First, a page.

Meet Tony Lindeman, an Advocate on a Mission to Save Lives

In 2012, during his 8th marathon, Tony Lindeman failed to cross the finish line.  He was in great health, and at mile number 2 of the Akron Marathon, went into sudden cardiac arrest. There was no warning, no prior symptoms, he just dropped.  Running near him were a couple of nurses who saw him collapse and swiftly started CPR.  Paramedics arrived 10 minutes later and shocked him back to life.

hero_image_alt_text===Tony Lindeman
thumbnail_alt_text===Tony Lindeman

Tony learned there was no explanation for what happened except that he had a strong heart before the race and a strong heart after.  He had no blocked arteries, and no family history of heart problems.  But his heart had an electrical problem that fateful day that caused cardiac arrest.  Since then, doctors have implanted a subcutaneous implantable cardioverter defibrillator (S-ICD) which will shock his heart back into rhythm should he go into ventricular fibrillation again.

While on the mend, Tony educated himself on cardiac arrest and learned around 80 percent of cardiac arrests happen at home and only about 9 percent of the people survive.  However, if a person in cardiac arrest receives immediate CPR they double or triple the chance of surviving.  Yet, 70 percent of Americans do not know, or are uncomfortable with, CPR.  It was clear to him that more people needed to be ready to deliver CPR. 

Then Tony learned of another story, this time of a construction worker that came into contact with a live electrical wire and was unresponsive.   A nearby bike shop employee came to see what was happening, realized the man needed CPR and after learning no one else nearby knew it, using the knowledge he learned in school started CPR. That day, his actions saved the man’s life.  That’s when Tony knew he needed to use his voice for change and make sure CPR was taught in Ohio schools.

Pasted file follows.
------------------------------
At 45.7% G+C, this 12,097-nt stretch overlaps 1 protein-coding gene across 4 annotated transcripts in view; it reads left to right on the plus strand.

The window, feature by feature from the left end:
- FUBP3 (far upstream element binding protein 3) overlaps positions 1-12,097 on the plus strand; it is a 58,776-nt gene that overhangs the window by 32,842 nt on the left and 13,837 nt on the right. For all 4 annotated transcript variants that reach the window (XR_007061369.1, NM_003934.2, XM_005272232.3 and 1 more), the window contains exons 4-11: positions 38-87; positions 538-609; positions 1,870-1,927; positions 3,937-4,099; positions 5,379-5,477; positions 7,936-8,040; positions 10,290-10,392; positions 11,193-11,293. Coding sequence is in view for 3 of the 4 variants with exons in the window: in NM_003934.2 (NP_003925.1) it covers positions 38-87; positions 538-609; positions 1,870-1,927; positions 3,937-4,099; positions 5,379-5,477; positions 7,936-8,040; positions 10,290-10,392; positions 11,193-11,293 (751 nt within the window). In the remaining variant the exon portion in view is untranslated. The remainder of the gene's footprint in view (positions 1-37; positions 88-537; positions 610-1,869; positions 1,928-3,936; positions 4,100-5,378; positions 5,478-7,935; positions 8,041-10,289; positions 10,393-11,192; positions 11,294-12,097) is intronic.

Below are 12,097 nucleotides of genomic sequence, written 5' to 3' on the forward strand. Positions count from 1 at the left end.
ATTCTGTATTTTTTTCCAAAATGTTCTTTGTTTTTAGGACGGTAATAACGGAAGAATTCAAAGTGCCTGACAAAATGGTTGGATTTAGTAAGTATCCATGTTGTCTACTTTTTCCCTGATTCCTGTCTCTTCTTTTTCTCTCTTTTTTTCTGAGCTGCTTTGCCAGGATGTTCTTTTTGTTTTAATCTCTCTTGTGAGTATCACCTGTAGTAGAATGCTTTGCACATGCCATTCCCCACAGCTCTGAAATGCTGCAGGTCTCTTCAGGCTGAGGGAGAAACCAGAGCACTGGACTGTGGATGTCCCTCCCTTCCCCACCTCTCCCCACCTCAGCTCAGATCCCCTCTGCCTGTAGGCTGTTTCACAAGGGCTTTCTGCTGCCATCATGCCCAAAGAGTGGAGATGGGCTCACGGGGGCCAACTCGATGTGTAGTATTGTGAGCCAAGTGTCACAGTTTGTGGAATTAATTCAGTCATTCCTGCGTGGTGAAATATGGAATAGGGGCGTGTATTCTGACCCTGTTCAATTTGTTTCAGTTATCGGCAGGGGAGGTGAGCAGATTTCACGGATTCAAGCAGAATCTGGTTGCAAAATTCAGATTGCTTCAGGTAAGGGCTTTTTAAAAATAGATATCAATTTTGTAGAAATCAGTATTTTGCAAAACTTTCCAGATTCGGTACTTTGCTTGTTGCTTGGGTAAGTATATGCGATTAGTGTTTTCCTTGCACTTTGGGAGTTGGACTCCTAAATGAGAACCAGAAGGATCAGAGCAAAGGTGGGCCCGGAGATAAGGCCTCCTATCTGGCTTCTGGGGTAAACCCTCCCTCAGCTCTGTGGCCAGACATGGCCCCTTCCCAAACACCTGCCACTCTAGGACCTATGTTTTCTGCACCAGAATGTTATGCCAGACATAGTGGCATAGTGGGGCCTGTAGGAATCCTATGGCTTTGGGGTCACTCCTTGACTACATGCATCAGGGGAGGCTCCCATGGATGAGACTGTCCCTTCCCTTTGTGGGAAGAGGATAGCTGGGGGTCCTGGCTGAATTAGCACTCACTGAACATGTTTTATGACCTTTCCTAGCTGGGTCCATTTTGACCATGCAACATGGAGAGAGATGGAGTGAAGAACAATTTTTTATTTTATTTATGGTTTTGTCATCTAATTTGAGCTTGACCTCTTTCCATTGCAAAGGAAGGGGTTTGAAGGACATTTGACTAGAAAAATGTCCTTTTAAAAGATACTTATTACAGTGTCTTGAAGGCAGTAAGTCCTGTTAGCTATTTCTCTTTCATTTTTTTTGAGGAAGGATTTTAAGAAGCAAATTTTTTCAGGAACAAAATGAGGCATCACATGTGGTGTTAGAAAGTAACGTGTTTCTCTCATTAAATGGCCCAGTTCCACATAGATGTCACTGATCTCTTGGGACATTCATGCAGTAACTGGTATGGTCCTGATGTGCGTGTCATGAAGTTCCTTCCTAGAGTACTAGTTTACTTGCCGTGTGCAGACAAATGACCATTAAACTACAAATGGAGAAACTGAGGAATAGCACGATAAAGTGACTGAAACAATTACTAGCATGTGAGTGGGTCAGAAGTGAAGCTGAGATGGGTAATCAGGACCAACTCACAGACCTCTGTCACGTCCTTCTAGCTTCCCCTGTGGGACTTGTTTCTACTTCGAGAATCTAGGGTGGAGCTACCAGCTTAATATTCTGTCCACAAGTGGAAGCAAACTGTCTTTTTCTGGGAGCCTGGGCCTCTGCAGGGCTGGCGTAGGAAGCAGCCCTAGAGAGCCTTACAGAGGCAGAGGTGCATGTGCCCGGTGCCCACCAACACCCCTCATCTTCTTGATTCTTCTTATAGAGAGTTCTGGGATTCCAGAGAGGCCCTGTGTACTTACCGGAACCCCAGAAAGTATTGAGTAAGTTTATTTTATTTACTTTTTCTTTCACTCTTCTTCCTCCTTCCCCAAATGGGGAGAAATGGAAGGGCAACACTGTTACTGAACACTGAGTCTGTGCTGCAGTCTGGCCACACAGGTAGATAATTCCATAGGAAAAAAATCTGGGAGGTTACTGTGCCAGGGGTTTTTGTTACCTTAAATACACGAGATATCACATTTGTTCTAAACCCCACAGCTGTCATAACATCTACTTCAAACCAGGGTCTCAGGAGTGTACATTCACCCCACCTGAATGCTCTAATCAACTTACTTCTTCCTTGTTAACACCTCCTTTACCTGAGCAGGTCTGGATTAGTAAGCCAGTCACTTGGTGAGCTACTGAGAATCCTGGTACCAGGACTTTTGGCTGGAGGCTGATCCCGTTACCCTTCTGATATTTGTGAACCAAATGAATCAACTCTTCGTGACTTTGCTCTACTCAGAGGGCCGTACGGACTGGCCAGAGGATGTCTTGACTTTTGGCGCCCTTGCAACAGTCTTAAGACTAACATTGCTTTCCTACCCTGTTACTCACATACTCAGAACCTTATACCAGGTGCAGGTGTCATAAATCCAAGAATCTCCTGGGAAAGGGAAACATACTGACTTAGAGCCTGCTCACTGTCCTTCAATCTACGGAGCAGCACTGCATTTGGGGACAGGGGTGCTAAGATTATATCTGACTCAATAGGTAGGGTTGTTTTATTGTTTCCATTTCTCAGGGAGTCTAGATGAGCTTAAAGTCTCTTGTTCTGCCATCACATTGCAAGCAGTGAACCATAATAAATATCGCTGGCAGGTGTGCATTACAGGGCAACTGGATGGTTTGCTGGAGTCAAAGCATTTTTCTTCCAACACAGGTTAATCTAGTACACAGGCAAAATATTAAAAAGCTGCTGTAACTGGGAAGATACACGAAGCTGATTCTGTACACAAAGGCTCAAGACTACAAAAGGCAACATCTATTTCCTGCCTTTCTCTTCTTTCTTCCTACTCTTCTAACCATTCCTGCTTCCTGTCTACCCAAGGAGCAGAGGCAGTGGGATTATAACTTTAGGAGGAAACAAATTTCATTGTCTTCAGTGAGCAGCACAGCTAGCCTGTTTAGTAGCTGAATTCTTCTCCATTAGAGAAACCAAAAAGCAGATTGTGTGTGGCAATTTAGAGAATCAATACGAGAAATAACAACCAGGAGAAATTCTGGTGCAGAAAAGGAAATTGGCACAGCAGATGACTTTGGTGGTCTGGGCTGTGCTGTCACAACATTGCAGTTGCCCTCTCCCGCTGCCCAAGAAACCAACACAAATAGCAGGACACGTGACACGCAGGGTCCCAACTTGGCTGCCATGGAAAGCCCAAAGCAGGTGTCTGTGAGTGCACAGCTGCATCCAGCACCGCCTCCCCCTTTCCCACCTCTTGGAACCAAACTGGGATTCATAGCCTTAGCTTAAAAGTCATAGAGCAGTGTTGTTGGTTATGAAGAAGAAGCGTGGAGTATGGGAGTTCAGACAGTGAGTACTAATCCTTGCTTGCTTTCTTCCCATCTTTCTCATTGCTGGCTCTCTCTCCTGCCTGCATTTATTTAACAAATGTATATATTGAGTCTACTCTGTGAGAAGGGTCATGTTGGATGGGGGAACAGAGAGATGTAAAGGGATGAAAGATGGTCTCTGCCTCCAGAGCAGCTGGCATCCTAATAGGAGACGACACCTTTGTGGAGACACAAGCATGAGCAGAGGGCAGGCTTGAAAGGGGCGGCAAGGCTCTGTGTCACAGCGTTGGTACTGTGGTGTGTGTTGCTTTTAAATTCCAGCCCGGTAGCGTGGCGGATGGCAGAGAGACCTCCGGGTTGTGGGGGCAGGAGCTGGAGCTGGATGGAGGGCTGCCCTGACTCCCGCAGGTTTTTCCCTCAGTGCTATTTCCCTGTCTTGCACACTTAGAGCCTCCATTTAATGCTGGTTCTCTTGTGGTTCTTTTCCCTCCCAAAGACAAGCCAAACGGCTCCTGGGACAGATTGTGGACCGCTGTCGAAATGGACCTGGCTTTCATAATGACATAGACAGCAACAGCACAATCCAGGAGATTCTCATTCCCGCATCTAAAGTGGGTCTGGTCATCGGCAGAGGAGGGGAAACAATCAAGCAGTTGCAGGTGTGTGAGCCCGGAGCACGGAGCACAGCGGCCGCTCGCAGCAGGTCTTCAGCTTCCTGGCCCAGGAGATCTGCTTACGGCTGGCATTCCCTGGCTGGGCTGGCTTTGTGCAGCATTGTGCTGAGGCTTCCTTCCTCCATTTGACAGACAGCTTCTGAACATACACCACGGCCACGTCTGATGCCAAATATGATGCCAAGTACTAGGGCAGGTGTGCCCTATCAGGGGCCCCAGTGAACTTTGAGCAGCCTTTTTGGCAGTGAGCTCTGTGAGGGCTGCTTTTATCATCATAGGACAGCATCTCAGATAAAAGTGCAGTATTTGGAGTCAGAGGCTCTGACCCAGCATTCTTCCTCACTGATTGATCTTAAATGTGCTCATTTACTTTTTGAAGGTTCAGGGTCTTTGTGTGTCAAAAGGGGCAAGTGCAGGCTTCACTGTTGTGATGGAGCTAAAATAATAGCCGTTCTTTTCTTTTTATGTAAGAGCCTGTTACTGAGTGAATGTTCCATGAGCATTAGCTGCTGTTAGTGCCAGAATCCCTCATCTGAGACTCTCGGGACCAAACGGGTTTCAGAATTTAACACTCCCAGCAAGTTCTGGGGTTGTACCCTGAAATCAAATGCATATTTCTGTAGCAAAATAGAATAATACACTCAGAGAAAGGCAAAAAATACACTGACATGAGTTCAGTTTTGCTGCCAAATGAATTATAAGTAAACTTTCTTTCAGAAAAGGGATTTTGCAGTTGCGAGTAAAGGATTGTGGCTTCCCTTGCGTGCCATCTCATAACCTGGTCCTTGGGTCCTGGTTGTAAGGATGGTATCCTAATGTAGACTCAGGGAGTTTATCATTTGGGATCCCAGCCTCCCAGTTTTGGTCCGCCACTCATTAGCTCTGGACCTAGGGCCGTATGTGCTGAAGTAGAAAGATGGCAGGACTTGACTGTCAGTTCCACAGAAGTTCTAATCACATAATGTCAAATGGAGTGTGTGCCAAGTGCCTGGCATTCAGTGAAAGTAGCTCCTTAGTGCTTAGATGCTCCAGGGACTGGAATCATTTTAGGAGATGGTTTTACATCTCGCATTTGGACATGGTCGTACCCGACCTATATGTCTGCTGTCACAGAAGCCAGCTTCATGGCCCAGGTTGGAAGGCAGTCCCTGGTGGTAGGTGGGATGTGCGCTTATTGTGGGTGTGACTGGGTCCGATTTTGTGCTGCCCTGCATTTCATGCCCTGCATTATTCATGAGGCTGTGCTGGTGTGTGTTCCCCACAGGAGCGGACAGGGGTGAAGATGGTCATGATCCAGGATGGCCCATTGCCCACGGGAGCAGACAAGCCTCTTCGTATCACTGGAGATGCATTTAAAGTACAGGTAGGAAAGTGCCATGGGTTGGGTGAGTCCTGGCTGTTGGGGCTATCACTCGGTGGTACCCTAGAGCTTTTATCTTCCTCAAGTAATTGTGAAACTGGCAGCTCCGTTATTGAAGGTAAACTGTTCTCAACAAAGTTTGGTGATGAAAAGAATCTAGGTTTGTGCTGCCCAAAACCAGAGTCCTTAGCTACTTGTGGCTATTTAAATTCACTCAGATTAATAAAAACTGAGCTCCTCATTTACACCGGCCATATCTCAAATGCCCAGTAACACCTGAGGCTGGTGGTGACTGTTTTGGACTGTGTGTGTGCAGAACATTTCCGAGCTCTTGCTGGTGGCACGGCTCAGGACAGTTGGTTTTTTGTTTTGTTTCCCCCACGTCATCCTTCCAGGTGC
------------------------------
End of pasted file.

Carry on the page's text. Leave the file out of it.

Tony’s advocate journey began.  He called his state representative and learned Representative Grossman was working on a bill to make sure all students learned CPR before graduation.  For the next few years, he worked alongside the American Heart Association and Representative Grossman advocating for House Bill 113.  It was on June 14, 2016, when Governor Kasich signed that bill into law.  Tony knew his actions had made an impact.

Tony’s work is far from over.  He was saddened to learn that despite the law, students still were not learning CPR because schools didn’t have the resources they needed for instruction.  So now, he is passionately talking with lawmakers about providing adequate funding so schools can teach CPR.

In thinking about what he has been able to accomplish, Tony told us, “Working to pass the CPR bill with the AHA was a positive and rewarding experience.  Along the way, the AHA made me feel like part of their team and helped me prepare my part of this successful advocacy campaign.”

Tony knows learning CPR may be the most important thing anyone could learn in school because when confronted with having to begin CPR, the life being saved might be the life of a friend, a family member, a teacher, a coach, or a guy running a marathon. 

This month we salute Tony Lindeman for using his voice to make change happen and save lives.  Thank you, Tony, for being part of You’re the Cure and the relentless force for longer, healthier lives.

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